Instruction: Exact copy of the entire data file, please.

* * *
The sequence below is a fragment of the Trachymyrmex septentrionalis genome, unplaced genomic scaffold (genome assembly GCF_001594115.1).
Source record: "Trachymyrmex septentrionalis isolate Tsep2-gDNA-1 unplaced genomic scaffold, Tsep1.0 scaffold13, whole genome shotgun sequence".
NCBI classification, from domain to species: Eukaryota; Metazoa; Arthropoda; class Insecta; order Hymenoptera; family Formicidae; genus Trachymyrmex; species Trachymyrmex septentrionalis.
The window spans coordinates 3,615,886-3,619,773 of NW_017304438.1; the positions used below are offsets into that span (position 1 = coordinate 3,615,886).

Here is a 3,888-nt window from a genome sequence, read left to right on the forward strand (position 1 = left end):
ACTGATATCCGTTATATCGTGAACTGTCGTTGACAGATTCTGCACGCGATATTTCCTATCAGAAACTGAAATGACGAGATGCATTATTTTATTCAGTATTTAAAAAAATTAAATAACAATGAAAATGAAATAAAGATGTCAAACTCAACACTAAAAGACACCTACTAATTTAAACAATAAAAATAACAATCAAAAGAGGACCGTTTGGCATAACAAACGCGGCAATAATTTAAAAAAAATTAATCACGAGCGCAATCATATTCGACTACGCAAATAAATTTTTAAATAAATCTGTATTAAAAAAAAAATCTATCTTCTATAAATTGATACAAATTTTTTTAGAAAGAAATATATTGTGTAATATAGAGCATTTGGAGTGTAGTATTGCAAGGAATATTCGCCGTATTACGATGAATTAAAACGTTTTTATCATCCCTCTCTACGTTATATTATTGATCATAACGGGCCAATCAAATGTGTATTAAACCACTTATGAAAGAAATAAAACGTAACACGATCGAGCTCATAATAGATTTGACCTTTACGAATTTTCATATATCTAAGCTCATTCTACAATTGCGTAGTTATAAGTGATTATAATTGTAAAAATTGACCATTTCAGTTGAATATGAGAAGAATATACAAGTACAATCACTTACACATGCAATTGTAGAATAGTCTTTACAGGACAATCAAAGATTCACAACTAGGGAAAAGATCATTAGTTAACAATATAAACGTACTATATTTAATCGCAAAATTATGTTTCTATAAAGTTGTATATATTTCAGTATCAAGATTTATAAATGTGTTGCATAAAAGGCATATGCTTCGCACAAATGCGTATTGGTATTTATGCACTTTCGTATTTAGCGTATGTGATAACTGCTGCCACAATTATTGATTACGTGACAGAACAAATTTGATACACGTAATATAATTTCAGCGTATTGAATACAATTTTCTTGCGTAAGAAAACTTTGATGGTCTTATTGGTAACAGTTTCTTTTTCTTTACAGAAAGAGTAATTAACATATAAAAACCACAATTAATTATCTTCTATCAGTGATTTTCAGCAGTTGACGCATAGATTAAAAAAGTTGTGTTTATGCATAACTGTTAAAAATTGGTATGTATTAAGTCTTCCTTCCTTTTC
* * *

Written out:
The sequence below is a fragment of the Trachymyrmex septentrionalis genome, unplaced genomic scaffold (genome assembly GCF_001594115.1).
Source record: "Trachymyrmex septentrionalis isolate Tsep2-gDNA-1 unplaced genomic scaffold, Tsep1.0 scaffold13, whole genome shotgun sequence".
NCBI classification, from domain to species: Eukaryota; Metazoa; Arthropoda; class Insecta; order Hymenoptera; family Formicidae; genus Trachymyrmex; species Trachymyrmex septentrionalis.
The window spans coordinates 3,615,886-3,619,773 of NW_017304438.1; the positions used below are offsets into that span (position 1 = coordinate 3,615,886).

Here is a 3,888-nt window from a genome sequence, read left to right on the forward strand (position 1 = left end):
ACTGATATCCGTTATATCGTGAACTGTCGTTGACAGATTCTGCACGCGATATTTCCTATCAGAAACTGAAATGACGAGATGCATTATTTTATTCAGTATTTAAAAAAATTAAATAACAATGAAAATGAAATAAAGATGTCAAACTCAACACTAAAAGACACCTACTAATTTAAACAATAAAAATAACAATCAAAAGAGGACCGTTTGGCATAACAAACGCGGCAATAATTTAAAAAAAATTAATCACGAGCGCAATCATATTCGACTACGCAAATAAATTTTTAAATAAATCTGTATTAAAAAAAAAATCTATCTTCTATAAATTGATACAAATTTTTTTAGAAAGAAATATATTGTGTAATATAGAGCATTTGGAGTGTAGTATTGCAAGGAATATTCGCCGTATTACGATGAATTAAAACGTTTTTATCATCCCTCTCTACGTTATATTATTGATCATAACGGGCCAATCAAATGTGTATTAAACCACTTATGAAAGAAATAAAACGTAACACGATCGAGCTCATAATAGATTTGACCTTTACGAATTTTCATATATCTAAGCTCATTCTACAATTGCGTAGTTATAAGTGATTATAATTGTAAAAATTGACCATTTCAGTTGAATATGAGAAGAATATACAAGTACAATCACTTACACATGCAATTGTAGAATAGTCTTTACAGGACAATCAAAGATTCACAACTAGGGAAAAGATCATTAGTTAACAATATAAACGTACTATATTTAATCGCAAAATTATGTTTCTATAAAGTTGTATATATTTCAGTATCAAGATTTATAAATGTGTTGCATAAAAGGCATATGCTTCGCACAAATGCGTATTGGTATTTATGCACTTTCGTATTTAGCGTATGTGATAACTGCTGCCACAATTATTGATTACGTGACAGAACAAATTTGATACACGTAATATAATTTCAGCGTATTGAATACAATTTTCTTGCGTAAGAAAACTTTGATGGTCTTATTGGTAACAGTTTCTTTTTCTTTACAGAAAGAGTAATTAACATATAAAAACCACAATTAATTATCTTCTATCAGTGATTTTCAGCAGTTGACGCATAGATTAAAAAAGTTGTGTTTATGCATAACTGTTAAAAATTGGTATGTATTAAGTCTTCCTTCCTTTTC